Dartmouth-Hitchcock and Fletcher Allen Team Up on Health Care Delivery for Vt. Medicare Patients
Lebanon — A new partnership between Dartmouth-Hitchcock and Fletcher Allen Health Care that would affect 43,000 Vermont Medicare beneficiaries has received federal approval and will be rolled out this year.
The arrangement, called OneCare Vermont, was one of 106 new accountable care organizations, or ACOs, that received the OK to begin coordinating patient care in the U.S., Health and Human Services Secretary Kathleen Sebelius announced yesterday.
If the arrangement works as intended, Vermonters should benefit from a more efficient health care system that focuses on keeping people healthy and out of the hospital instead of treating them only when they are sick, said Dartmouth-Hitchcock CEO and physician Jim Weinstein.
“This goes back to our whole plan really of creating a sustainable health system and the notion of managing individual patients within populations of patients,” Weinstein said yesterday. “And given that 40 percent of our patients are from Vermont, I felt that our coordination with Fletcher Allen and all the hospital systems across Vermont really needed to be much better coordinated.”
Although Dartmouth-Hitchcock and Fletcher Allen are leading the effort, nearly all the state’s hospitals and dozens of smaller physician practices are involved as well. OneCare will cover more than one-third of all Vermont Medicare beneficiaries. Down the road, Weinstein said he hopes to include more Medicare recipients, as well as Vermonters on Medicaid and those with private insurance.
The ACO concept was developed at Dartmouth College and included in the Affordable Care Act in 2010. The central aim is to encourage doctors and hospitals to lower costs while maintaining high quality care. In return, providers are rewarded through splitting the savings with Medicare.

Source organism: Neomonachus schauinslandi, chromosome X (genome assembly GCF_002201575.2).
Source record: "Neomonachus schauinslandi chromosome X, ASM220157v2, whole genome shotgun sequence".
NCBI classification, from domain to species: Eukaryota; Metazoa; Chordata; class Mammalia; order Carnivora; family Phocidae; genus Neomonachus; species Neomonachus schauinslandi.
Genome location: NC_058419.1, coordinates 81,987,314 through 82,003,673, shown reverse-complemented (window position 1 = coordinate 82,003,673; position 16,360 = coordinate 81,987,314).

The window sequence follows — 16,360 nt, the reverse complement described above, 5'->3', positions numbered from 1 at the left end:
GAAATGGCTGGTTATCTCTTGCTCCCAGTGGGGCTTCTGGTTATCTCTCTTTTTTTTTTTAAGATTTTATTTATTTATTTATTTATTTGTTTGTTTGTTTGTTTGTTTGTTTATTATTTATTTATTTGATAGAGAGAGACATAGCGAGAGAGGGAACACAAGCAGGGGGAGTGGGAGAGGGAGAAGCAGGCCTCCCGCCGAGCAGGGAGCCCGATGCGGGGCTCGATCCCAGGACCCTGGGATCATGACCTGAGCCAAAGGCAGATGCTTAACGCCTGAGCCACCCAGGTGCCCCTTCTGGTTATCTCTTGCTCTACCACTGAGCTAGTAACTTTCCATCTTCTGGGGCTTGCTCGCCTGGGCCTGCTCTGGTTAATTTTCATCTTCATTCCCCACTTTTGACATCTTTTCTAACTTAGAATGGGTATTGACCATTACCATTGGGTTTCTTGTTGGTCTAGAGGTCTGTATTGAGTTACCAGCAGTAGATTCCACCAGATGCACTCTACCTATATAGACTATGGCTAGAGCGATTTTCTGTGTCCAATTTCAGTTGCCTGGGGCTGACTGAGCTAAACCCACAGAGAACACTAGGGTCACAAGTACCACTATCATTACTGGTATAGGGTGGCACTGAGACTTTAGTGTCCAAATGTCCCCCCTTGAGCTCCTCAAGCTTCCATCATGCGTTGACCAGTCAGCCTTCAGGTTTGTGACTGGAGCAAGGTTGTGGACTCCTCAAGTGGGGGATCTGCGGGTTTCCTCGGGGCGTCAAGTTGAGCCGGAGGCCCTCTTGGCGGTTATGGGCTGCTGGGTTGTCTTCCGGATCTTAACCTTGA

There are now more than 250 ACOs caring for an estimated 4 million Medicare beneficiaries in the U.S., according to yesterday’s announcement.
Fletcher Allen president and CEO John Brumsted said he had high hopes for OneCare.
“OneCare Vermont represents a huge shift in medical practice in Vermont,” Brumsted said in a statement. “This is the first time that we’ve been able to arrange for so many hospitals, physicians, and community-based health care services throughout the state to work together to ensure that patients, especially those with chronic conditions such as diabetes or congestive heart failure, will be followed more closely by their primary care provider to reduce the need for hospital admissions or visits to an emergency department. This means a healthier patient and a better quality of life.”
Medicare recipients who are “attributed” to OneCare — that is, those for whom the providers have agreed to make themselves “accountable” on the cost and quality of care — should receive letters in the mail within the next several months that inform them about OneCare and give them the opportunity to opt out of participating.
When it comes to distributing the financial savings, federal guidelines call for a 50-50 split between Centers for Medicare and Medicaid Services and the ACO providers. OneCare encompasses around 280 primary care physicians, according to the application to CMS. Among Vermont’s 14 hospitals, only Porter Medical Center in Middlebury has chosen not to join.